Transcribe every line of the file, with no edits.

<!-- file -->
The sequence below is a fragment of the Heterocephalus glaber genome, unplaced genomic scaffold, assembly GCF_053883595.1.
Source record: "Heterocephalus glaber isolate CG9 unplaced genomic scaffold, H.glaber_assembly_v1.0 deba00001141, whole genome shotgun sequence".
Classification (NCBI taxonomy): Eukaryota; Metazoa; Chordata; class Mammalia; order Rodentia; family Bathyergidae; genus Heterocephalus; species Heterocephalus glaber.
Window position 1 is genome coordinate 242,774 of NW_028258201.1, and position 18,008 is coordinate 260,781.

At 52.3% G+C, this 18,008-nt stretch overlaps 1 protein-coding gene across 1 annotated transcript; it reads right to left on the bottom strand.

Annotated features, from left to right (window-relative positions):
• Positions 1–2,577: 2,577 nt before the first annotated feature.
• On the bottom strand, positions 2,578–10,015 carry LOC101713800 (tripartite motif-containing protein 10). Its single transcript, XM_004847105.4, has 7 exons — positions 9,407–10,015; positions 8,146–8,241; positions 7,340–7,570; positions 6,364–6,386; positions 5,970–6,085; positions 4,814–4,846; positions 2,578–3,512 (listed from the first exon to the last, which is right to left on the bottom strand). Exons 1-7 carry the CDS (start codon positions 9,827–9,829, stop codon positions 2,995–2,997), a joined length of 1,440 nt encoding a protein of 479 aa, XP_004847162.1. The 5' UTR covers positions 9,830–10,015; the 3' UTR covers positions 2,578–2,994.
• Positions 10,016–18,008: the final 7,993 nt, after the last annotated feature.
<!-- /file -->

The sequence below is a fragment of the Heterocephalus glaber genome, unplaced genomic scaffold, assembly GCF_053883595.1.
Source record: "Heterocephalus glaber isolate CG9 unplaced genomic scaffold, H.glaber_assembly_v1.0 deba00001141, whole genome shotgun sequence".
Classification (NCBI taxonomy): Eukaryota; Metazoa; Chordata; class Mammalia; order Rodentia; family Bathyergidae; genus Heterocephalus; species Heterocephalus glaber.
Window position 1 is genome coordinate 242,774 of NW_028258201.1, and position 18,008 is coordinate 260,781.

At 52.3% G+C, this 18,008-nt stretch overlaps 1 protein-coding gene across 1 annotated transcript; it reads right to left on the bottom strand.

Annotated features, from left to right (window-relative positions):
• Positions 1–2,577: 2,577 nt before the first annotated feature.
• On the bottom strand, positions 2,578–10,015 carry LOC101713800 (tripartite motif-containing protein 10). Its single transcript, XM_004847105.4, has 7 exons — positions 9,407–10,015; positions 8,146–8,241; positions 7,340–7,570; positions 6,364–6,386; positions 5,970–6,085; positions 4,814–4,846; positions 2,578–3,512 (listed from the first exon to the last, which is right to left on the bottom strand). Exons 1-7 carry the CDS (start codon positions 9,827–9,829, stop codon positions 2,995–2,997), a joined length of 1,440 nt encoding a protein of 479 aa, XP_004847162.1. The 5' UTR covers positions 9,830–10,015; the 3' UTR covers positions 2,578–2,994.
• Positions 10,016–18,008: the final 7,993 nt, after the last annotated feature.